Knights in Scotland went through an entirely different experience. The knights who reached Scotland fought alongside Robert the Bruce and gained royal protection. Sir Henry St Clair of Roslin and his sons, William and Henry, took part in the Battle of Bannockburn in 1314, which ultimately routed the English and made Robert the Bruce the first true King of Scotland (Albany, 1988). Even today, the legacy of Bruce lives on in Rosslyn Chapel, which depicts stone angels holding the heart of Robert the Bruce.
Earl William St Clair of Roslin attempted to celebrate the beliefs of the Templar Knights with the erection of Rosslyn Chapel. He created a fireproof library that housed secret coded Templar artefacts and documentation. The chapel is the embodiment of sacred and theosophical acknowledgements, representing a three dimensional structure for late medieval teachings. Every year thousands of visitors make pilgrimages to Rosslyn Chapel with their guidebook closely at their side – a copy of Dan Brown’s “Da Vinci Code”.
Bill Putnam, the Principal Lecturer in Archaeology at Bournemouth University until his retirement, released, along with John Edwin Wood, a magazine article in “History Today” which peeled away the evidence to find an extraordinary hoax at the heart of Dan Brown’s best-selling novel (Wood, 2009). Of course, this hasn’t halted the curiosities of many conspiracy theorists and tourists who travel to Rosslyn with visions of the Holy Grail, the head of Jesus Christ, and quite possibly the Ark of the Covenant, which they believe, resides in a chamber below the chapel.
Others may visit because they believe it’s a portal for the supernatural. Of course, this isn’t exactly as bizarre as it seems considering Rosslyn is one of the seven druidic planetary oracles, which was part of an apocalyptic configuration in stone.
So what exactly does this mean? The symbolism of the ornate carvings can be interpreted in many different ways, and although many have been deciphered, most of them are a mystery of mixed and conflicting ideologies. Take for instance the presence of the Green Men, which are found all over the chapel. The significance behind the many different carvings of the Green Men is unknown, although William Anderson believes even if one were to regard him as the lowest level, as a mascot of the Masons, his presence in so many regions and over long a period of time indicates that he had a particular meaning to them (Hopkins, 2000). In some legends they speak about a green knight, although the symbolism and the identity of the knight is unknown.
The Apprentice Pillar in Rosslyn Chapel has such an innate quality about it, that it surpasses all the other carvings in the chapel. Hitler had an immense interest in the pillar making the assessment that the Holy Grail was hidden inside. Archaeologists have been able to scan the pillar and have come to the conclusion that a metal object is inside the pillar. Although it would be an amazing opportunity to examine the pillar to its full extent, the curator at Rosslyn will not allow any further investigations or deep scans to verify what is actually inside. The pillar is said to represent a transformation of the ancient pagan conception, although what most people associate with the pillar is the story of the apprentice who actually built it.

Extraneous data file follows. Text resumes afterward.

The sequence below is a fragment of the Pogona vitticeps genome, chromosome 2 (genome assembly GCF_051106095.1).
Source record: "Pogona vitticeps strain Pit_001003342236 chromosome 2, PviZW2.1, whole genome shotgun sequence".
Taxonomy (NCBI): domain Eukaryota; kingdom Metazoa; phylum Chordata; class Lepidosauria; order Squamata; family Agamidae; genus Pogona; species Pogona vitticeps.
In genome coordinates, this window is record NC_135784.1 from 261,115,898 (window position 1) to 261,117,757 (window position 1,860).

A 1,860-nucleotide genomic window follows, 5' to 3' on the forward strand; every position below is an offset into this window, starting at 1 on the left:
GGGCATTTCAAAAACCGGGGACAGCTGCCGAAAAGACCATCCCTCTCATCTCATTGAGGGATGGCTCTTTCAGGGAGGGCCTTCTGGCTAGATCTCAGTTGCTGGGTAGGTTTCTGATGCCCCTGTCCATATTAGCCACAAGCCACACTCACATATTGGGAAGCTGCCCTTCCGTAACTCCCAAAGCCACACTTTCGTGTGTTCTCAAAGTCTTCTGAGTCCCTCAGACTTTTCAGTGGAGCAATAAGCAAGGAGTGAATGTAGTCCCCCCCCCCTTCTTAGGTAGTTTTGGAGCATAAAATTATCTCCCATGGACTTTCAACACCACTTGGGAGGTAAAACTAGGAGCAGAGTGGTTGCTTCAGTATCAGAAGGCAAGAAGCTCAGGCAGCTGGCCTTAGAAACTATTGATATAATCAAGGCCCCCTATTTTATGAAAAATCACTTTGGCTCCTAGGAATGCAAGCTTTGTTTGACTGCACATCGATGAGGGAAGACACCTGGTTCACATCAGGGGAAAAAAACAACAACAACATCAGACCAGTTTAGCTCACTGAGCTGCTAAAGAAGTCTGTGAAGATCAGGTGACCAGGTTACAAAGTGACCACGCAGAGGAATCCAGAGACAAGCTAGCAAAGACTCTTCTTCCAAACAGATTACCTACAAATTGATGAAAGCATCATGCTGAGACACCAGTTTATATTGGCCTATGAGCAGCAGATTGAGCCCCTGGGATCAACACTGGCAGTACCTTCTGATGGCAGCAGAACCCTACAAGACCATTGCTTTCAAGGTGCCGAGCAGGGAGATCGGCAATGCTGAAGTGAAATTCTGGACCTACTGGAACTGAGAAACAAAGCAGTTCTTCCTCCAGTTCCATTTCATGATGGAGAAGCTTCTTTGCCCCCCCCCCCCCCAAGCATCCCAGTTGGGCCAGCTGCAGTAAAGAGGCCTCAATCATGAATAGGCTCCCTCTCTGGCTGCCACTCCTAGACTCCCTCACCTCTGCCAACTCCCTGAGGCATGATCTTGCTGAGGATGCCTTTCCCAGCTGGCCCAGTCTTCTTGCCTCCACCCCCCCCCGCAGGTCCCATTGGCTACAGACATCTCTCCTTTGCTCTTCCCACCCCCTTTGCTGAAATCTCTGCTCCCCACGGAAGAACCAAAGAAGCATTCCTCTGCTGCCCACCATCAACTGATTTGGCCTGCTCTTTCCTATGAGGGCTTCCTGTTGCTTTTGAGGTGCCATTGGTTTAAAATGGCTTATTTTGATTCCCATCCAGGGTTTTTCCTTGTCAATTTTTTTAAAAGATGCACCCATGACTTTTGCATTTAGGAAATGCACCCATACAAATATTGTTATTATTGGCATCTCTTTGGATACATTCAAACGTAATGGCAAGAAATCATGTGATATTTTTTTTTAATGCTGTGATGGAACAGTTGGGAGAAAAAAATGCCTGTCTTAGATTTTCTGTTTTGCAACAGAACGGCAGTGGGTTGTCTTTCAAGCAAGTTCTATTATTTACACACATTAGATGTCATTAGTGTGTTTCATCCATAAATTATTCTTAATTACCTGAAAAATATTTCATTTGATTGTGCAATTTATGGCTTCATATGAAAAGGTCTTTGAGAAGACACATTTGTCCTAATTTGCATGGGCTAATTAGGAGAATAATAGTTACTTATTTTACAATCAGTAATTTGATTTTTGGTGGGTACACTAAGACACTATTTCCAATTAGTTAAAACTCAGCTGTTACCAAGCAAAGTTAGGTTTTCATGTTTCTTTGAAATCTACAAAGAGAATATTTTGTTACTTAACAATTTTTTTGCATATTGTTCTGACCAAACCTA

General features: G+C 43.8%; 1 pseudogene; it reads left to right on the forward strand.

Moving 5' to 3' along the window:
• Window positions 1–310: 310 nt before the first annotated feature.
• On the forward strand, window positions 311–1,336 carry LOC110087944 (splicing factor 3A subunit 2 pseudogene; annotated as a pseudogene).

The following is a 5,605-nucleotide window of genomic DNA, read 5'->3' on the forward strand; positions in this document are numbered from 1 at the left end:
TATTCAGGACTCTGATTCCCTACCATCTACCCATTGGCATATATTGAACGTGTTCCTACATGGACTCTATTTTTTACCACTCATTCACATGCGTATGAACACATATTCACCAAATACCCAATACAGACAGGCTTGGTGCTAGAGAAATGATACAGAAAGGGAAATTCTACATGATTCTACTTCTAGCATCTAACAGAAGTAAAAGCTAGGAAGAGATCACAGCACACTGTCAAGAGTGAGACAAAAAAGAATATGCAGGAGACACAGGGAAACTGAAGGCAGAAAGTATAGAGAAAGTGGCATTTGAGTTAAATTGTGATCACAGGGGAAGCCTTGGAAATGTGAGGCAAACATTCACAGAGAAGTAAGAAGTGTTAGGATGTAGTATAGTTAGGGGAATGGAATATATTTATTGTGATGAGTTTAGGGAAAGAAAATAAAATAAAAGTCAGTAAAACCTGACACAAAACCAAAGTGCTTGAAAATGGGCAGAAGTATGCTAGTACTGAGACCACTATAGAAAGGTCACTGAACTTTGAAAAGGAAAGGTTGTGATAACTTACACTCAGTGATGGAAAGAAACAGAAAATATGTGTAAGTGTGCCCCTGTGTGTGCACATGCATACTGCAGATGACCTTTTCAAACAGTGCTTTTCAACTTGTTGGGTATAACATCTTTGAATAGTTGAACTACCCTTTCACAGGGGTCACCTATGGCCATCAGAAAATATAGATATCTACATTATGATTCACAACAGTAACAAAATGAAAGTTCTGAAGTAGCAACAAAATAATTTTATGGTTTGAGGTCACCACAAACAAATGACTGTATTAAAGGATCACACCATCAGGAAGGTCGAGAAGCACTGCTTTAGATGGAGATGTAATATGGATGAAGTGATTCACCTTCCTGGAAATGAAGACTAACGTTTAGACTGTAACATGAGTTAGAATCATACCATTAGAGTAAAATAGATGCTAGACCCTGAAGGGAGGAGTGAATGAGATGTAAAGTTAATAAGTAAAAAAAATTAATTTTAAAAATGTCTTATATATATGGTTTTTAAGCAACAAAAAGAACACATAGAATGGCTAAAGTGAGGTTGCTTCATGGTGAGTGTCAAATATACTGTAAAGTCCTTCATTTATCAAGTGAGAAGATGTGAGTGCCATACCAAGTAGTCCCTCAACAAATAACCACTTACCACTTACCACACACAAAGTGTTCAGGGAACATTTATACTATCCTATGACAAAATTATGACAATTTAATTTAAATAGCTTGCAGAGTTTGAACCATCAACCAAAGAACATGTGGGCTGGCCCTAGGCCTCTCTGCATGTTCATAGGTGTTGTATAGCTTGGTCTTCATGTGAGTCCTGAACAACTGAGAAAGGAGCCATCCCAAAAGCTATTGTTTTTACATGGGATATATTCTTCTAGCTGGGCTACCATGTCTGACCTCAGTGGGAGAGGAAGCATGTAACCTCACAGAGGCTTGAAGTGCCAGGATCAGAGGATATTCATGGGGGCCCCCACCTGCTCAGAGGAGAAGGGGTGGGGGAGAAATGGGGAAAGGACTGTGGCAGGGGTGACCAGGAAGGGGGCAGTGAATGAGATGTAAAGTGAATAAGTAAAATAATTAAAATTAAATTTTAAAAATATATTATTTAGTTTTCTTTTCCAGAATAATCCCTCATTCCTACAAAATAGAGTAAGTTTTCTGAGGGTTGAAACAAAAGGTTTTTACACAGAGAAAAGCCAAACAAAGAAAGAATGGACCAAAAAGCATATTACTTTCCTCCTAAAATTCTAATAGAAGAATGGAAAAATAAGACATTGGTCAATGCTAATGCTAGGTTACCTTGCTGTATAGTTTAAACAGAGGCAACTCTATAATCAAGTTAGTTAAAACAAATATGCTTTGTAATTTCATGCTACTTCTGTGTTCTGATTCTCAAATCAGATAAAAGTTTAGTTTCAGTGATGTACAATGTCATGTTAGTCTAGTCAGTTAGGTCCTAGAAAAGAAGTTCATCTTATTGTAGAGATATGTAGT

The pillar was intended to be the crowning achievement of the master stonemason; however while the master stonemason was away, his apprentice took the plans and created the pillar himself, far surpassing the skill and beauty defined by the original plans as conceived by the master himself. When the master returned, he beheld the exquisite beauty and surpassing skill with which the pillar had been made and in a fit of rage he killed the apprentice with a sharp blow to the crown of his head (Green, 2001).
The Egyptians built the pyramids pointing towards the stars in a particular configuration. The nested walls of the Forbidden City were created to surround the world, which the emperor believed revolved around him. Then we have Rosslyn Chapel, a symbol of Templar beliefs constructed in an apocalyptic formation much like Stonehenge or Bluehenge. So what is the meaning behind all of this?
A simple explanation would be that the architects knew or could foresee the future. In the case of Rosslyn, Earl St Clair was believed to hold the key to life’s unanswered questions. Was this because Rosslyn holds all of the artefacts found at the Temple Mount, which ultimately would provide archaeologists and historians thousands of years of knowledge? If the key to life is under the chapel at Rosslyn, we might not ever find the answer.
In addition to the theory that Freemasons and Knights Templar used the Chapel, is the claim that those groups, stationed at Rosslyn Chapel, journeyed to North America and back before Columbus. This claim is based on several points:
- Some of what appear to be the oldest graveyards in Nova Scotia (which means New Scotland) have Masonic symbols and Crusader crosses on them.
- The Westford Knight is a rock engraving in Massachusetts supposedly showing a Scottish knight, linked to the Henry Sinclair party, with the Clan Gunn markings.
- Most importantly, Rosslyn Chapel, although completed six years before Columbus’s voyage, have stone carvings in it allegedly of plants unique to the Western hemisphere – ears of corn.
There are several other legends associated with Rosslyn Chapel’s links with the Knights Templars and the Masons. Sealed burial vaults below the chapel are thought to contain the remains of ten Barons of Rosslyn in their full armour. Sealed chambers under the basement of the chapel, however, have yet to be excavated for fear of collapse of the entire structure. These chambers are filled with pure white Arabic sand – rumoured to have been brought to the chapel by the Knights Templar from the Dome of the Rock – and ultrasonic scans have indeed revealed the presence of six leaden vaults within the sand.
But some believe these vaults, or other parts of the chapel, may also contain the Holy Grail or the Ark of the Covenant or even part of the actual cross on which Christ was crucified. Furthermore the Masonic links are held by some to explain why Cromwell’s troops spared the chapel in 1650.
Some of these theories are intriguing and some are attractive, while others veer towards the fanciful. One thing is certain - they certainly add to the atmosphere of a visit to Rosslyn Chapel.